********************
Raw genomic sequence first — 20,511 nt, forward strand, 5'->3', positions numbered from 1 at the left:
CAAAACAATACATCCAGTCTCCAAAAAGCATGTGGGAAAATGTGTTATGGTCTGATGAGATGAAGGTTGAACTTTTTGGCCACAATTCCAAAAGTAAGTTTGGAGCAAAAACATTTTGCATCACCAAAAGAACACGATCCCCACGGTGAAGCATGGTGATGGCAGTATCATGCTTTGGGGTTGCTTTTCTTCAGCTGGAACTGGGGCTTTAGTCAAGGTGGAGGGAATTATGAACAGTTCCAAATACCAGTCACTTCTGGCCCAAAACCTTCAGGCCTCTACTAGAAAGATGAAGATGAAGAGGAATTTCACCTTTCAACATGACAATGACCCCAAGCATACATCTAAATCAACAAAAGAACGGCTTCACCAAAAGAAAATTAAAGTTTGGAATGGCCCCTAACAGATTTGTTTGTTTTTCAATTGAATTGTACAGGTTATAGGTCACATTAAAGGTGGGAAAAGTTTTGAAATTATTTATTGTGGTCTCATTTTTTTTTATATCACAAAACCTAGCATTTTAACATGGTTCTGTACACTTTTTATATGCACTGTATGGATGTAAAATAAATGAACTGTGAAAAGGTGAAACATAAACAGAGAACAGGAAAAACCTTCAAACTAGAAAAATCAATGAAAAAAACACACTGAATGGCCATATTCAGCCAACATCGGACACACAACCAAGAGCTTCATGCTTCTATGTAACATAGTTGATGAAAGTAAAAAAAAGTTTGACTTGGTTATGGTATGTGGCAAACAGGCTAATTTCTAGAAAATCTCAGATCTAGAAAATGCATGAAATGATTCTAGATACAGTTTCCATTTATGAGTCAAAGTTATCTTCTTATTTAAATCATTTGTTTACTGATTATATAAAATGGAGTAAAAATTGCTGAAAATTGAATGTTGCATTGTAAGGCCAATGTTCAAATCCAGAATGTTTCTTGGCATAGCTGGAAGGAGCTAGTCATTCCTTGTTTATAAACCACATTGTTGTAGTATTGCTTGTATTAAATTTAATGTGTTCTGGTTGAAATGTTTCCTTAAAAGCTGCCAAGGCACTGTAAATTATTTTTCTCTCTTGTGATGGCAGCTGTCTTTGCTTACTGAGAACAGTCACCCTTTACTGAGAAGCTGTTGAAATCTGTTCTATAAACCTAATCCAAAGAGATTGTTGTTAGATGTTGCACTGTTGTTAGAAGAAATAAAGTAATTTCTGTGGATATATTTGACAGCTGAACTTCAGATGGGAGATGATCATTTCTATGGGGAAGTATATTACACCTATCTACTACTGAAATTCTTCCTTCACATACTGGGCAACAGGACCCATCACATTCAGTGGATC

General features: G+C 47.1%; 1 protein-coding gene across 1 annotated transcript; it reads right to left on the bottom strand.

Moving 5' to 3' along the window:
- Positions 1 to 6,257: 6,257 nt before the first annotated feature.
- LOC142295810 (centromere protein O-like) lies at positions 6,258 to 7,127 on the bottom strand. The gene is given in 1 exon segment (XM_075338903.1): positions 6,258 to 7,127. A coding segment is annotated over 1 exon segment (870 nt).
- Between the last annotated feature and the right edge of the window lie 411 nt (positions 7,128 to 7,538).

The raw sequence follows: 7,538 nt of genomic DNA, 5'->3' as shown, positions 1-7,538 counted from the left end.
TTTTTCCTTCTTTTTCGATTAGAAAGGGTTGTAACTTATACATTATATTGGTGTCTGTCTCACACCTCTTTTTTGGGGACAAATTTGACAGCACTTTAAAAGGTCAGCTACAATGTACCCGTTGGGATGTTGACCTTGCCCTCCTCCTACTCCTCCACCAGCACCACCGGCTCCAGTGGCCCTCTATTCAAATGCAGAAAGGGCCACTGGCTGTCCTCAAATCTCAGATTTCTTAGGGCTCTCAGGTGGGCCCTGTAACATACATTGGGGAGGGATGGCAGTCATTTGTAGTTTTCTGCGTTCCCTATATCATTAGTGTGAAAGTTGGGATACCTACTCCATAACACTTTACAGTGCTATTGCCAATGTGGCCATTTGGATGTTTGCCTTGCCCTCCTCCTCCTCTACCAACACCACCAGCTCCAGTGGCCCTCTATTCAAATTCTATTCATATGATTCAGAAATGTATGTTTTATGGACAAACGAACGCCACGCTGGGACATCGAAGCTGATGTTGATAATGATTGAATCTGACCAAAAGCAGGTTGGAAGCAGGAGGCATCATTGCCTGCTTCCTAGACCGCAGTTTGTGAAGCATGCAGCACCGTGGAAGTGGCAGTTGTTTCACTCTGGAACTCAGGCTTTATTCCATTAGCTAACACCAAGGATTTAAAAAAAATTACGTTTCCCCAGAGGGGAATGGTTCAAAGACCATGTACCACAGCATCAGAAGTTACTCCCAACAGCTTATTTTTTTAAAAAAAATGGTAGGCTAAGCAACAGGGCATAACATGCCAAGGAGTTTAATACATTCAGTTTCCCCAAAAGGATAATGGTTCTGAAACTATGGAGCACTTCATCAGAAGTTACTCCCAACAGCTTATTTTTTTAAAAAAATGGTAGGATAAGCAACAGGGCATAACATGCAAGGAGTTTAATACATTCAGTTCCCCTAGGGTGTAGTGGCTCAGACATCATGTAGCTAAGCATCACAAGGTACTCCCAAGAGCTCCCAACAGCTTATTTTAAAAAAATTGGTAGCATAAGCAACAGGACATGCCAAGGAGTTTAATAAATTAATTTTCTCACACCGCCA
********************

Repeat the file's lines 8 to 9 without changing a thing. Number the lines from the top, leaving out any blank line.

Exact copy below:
The raw sequence follows: 7,538 nt of genomic DNA, 5'->3' as shown, positions 1-7,538 counted from the left end.
TTTTTCCTTCTTTTTCGATTAGAAAGGGTTGTAACTTATACATTATATTGGTGTCTGTCTCACACCTCTTTTTTGGGGACAAATTTGACAGCACTTTAAAAGGTCAGCTACAATGTACCCGTTGGGATGTTGACCTTGCCCTCCTCCTACTCCTCCACCAGCACCACCGGCTCCAGTGGCCCTCTATTCAAATGCAGAAAGGGCCACTGGCTGTCCTCAAATCTCAGATTTCTTAGGGCTCTCAGGTGGGCCCTGTAACATACATTGGGGAGGGATGGCAGTCATTTGTAGTTTTCTGCGTTCCCTATATCATTAGTGTGAAAGTTGGGATACCTACTCCATAACACTTTACAGTGCTATTGCCAATGTGGCCATTTGGATGTTTGCCTTGCCCTCCTCCTCCTCTACCAACACCACCAGCTCCAGTGGCCCTCTATTCAAATTCTATTCATATGATTCAGAAATGTATGTTTTATGGACAAACGAACGCCACGCTGGGACATCGAAGCTGATGTTGATAATGATTGAATCTGACCAAAAGCAGGTTGGAAGCAGGAGGCATCATTGCCTGCTTCCTAGACCGCAGTTTGTGAAGCATGCAGCACCGTGGAAGTGGCAGTTGTTTCACTCTGGAACTCAGGCTTTATTCCATTAGCTAACACCAAGGATTTAAAAAAAATTACGTTTCCCCAGAGGGGAATGGTTCAAAGACCATGTACCACAGCATCAGAAGTTACTCCCAACAGCTTATTTTTTTAAAAAAAATGGTAGGCTAAGCAACAGGGCATAACATGCCAAGGAGTTTAATACATTCAGTTTCCCCAAAAGGATAATGGTTCTGAAACTATGGAGCACTTCATCAGAAGTTACTCCCAACAGCTTATTTTTTTAAAAAAATGGTAGGATAAGCAACAGGGCATAACATGCAAGGAGTTTAATACATTCAGTTCCCCTAGGGTGTAGTGGCTCAGACATCATGTAGCTAAGCATCACAAGGTACTCCCAAGAGCTCCCAACAGCTTATTTTAAAAAAATTGGTAGCATAAGCAACAGGACATGCCAAGGAGTTTAATAAATTAATTTTCTCACACCGCCA